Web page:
In relation to the media coverage of the economy, Soroka (2012) examines how unemployment numbers are turned into news in the United States. This is another great example of how we can examine how the distribution of information in the media differ from the unmediated distribution of information. Again, a key finding here is that it is by no means random what economic figures end up in the media coverage.

Several studies, primarily within the field of sociology, have also looked at what protests and demonstrations make it into the news coverage. McCarthy et al. (1996) compared police records of demonstrations in Washington, D.C. with the media coverage of demonstrations. They found that the size of a protest and its relevance for the current media cycle were the best predictors of coverage. Oliver and Myers (1999) looked at 382 in police records and found that local newspapers covered 32% of the events, with a preference to events that, for example, involved conflict. Myers and Caniglia (2004) examined differences in the news reporting of civil disorders in the late 60s to examine differences in what events made it into the news.

In sum, there is no reason to believe that ‘events’ are selected at random in the news coverage, nor that the features related to the events are being picked at random. However, this is not a problem per se. Good news is not about covering random events, but being explicit about the methodology used to ‘sample’ events and the relevant features of the events.

With that in mind, let us consider a concept such as ‘political bias’ in the news coverage. There are two different ways to think about a political bias. First, it might be that the media has a preference for political content over non-political content. Second, it might be that the media has a preference for content in line with a specific political view (e.g., a preference for right-wing or left-wing content). To understand some of the complexities, we can see a political bias both in the selection of events and how such events are being reported.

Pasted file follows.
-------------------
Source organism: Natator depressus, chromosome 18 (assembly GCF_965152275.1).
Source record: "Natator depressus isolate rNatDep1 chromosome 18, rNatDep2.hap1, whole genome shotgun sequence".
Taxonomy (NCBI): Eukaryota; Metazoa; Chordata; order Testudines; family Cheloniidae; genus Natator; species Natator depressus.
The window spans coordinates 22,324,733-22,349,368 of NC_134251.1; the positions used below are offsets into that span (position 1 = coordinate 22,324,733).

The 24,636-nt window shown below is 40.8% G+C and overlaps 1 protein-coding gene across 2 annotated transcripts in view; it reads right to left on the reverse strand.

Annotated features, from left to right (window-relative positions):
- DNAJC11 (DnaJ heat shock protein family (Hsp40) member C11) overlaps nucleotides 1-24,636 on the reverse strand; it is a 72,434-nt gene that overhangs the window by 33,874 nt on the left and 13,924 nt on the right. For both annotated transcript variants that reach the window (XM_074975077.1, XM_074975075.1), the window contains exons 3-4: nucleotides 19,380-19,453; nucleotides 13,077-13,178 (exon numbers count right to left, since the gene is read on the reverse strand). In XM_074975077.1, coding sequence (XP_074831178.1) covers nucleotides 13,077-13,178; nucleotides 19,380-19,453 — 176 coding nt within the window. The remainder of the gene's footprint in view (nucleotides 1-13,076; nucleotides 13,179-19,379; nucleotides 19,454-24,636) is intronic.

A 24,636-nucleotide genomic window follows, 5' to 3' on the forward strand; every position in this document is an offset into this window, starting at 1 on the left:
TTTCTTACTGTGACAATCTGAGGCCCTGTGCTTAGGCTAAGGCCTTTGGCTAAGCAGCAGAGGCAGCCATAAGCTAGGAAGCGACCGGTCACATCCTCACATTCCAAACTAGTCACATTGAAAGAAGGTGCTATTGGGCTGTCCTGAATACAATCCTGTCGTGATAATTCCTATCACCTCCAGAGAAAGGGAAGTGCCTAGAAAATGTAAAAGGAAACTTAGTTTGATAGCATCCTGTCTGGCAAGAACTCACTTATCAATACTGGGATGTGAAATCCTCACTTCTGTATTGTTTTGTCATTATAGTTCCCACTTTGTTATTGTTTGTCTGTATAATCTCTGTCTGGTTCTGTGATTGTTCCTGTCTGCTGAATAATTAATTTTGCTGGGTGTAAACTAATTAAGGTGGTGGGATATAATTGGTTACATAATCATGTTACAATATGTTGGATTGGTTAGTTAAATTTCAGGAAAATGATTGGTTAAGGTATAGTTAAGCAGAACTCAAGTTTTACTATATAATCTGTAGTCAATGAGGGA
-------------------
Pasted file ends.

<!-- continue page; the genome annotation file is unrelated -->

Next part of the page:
If we take a political scandal with a right-wing politician, for example, there are many ways in which a bias can come into play. A media outlet has to decide whether it would like to report on the event or not. If not, then it should decide whether it would like to report on non-political content or another political story. If the story is selected for reporting, there are many ways to report such an event. It might even be that the coverage will be about how the political scandal is a non-event, i.e., not even a newsworthy story. Accordingly, studying political biases in the media is a complicated matter.

To make matters even more complicated, while we talk about the selection and reporting of events, notice how there are also two other activities in the figure above. Whether an event is ‘created’ in the first place (e.g., whether a political scandal exists as an event), can be conditional upon what is considered news in the first place. A political scandal might only be an ‘event’ once it is found newsworthy. Furthermore, journalists do not simply report the news without taking demand characteristics into account, i.e., what the audience is interested in reading about.

To understand news, we need to think about ‘selection biases’ and how such biases come into play (and why). And not only a selection bias in terms of what events are deemed fit to print, but also a selection bias in the characteristics of an event that are being covered (and how).